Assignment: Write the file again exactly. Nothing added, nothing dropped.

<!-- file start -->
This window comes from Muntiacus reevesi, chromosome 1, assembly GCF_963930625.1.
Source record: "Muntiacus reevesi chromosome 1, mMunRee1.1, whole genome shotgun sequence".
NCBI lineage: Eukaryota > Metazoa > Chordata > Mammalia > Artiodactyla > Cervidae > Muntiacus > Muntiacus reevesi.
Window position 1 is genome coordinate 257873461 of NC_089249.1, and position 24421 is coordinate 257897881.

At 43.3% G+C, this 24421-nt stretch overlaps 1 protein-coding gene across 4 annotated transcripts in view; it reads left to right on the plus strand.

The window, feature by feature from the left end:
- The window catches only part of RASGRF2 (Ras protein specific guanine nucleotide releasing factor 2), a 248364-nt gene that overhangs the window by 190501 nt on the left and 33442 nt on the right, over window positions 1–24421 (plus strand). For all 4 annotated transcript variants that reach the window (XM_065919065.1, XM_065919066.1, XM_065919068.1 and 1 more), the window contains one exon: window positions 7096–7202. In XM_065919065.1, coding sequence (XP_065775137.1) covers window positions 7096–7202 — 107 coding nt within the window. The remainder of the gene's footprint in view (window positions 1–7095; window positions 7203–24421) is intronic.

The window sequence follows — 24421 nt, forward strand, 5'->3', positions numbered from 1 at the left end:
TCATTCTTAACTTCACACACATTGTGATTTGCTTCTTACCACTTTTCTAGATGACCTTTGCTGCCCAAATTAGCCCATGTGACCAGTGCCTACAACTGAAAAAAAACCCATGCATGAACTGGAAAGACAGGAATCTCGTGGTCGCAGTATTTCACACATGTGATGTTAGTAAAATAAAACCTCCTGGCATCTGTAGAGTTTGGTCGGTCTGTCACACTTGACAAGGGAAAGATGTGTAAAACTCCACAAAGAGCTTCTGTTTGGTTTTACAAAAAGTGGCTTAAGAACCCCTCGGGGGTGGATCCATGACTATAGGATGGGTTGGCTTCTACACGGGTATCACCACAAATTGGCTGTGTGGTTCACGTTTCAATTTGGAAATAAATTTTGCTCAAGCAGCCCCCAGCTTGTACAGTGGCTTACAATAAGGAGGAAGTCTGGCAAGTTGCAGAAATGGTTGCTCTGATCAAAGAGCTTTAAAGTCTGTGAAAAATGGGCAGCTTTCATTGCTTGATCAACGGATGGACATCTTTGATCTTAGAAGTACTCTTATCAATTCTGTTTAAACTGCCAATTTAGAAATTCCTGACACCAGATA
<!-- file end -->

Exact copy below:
This window comes from Muntiacus reevesi, chromosome 1, assembly GCF_963930625.1.
Source record: "Muntiacus reevesi chromosome 1, mMunRee1.1, whole genome shotgun sequence".
NCBI lineage: Eukaryota > Metazoa > Chordata > Mammalia > Artiodactyla > Cervidae > Muntiacus > Muntiacus reevesi.
Window position 1 is genome coordinate 257873461 of NC_089249.1, and position 24421 is coordinate 257897881.

At 43.3% G+C, this 24421-nt stretch overlaps 1 protein-coding gene across 4 annotated transcripts in view; it reads left to right on the plus strand.

The window, feature by feature from the left end:
- The window catches only part of RASGRF2 (Ras protein specific guanine nucleotide releasing factor 2), a 248364-nt gene that overhangs the window by 190501 nt on the left and 33442 nt on the right, over window positions 1–24421 (plus strand). For all 4 annotated transcript variants that reach the window (XM_065919065.1, XM_065919066.1, XM_065919068.1 and 1 more), the window contains one exon: window positions 7096–7202. In XM_065919065.1, coding sequence (XP_065775137.1) covers window positions 7096–7202 — 107 coding nt within the window. The remainder of the gene's footprint in view (window positions 1–7095; window positions 7203–24421) is intronic.

The window sequence follows — 24421 nt, forward strand, 5'->3', positions numbered from 1 at the left end:
TCATTCTTAACTTCACACACATTGTGATTTGCTTCTTACCACTTTTCTAGATGACCTTTGCTGCCCAAATTAGCCCATGTGACCAGTGCCTACAACTGAAAAAAAACCCATGCATGAACTGGAAAGACAGGAATCTCGTGGTCGCAGTATTTCACACATGTGATGTTAGTAAAATAAAACCTCCTGGCATCTGTAGAGTTTGGTCGGTCTGTCACACTTGACAAGGGAAAGATGTGTAAAACTCCACAAAGAGCTTCTGTTTGGTTTTACAAAAAGTGGCTTAAGAACCCCTCGGGGGTGGATCCATGACTATAGGATGGGTTGGCTTCTACACGGGTATCACCACAAATTGGCTGTGTGGTTCACGTTTCAATTTGGAAATAAATTTTGCTCAAGCAGCCCCCAGCTTGTACAGTGGCTTACAATAAGGAGGAAGTCTGGCAAGTTGCAGAAATGGTTGCTCTGATCAAAGAGCTTTAAAGTCTGTGAAAAATGGGCAGCTTTCATTGCTTGATCAACGGATGGACATCTTTGATCTTAGAAGTACTCTTATCAATTCTGTTTAAACTGCCAATTTAGAAATTCCTGACACCAGATA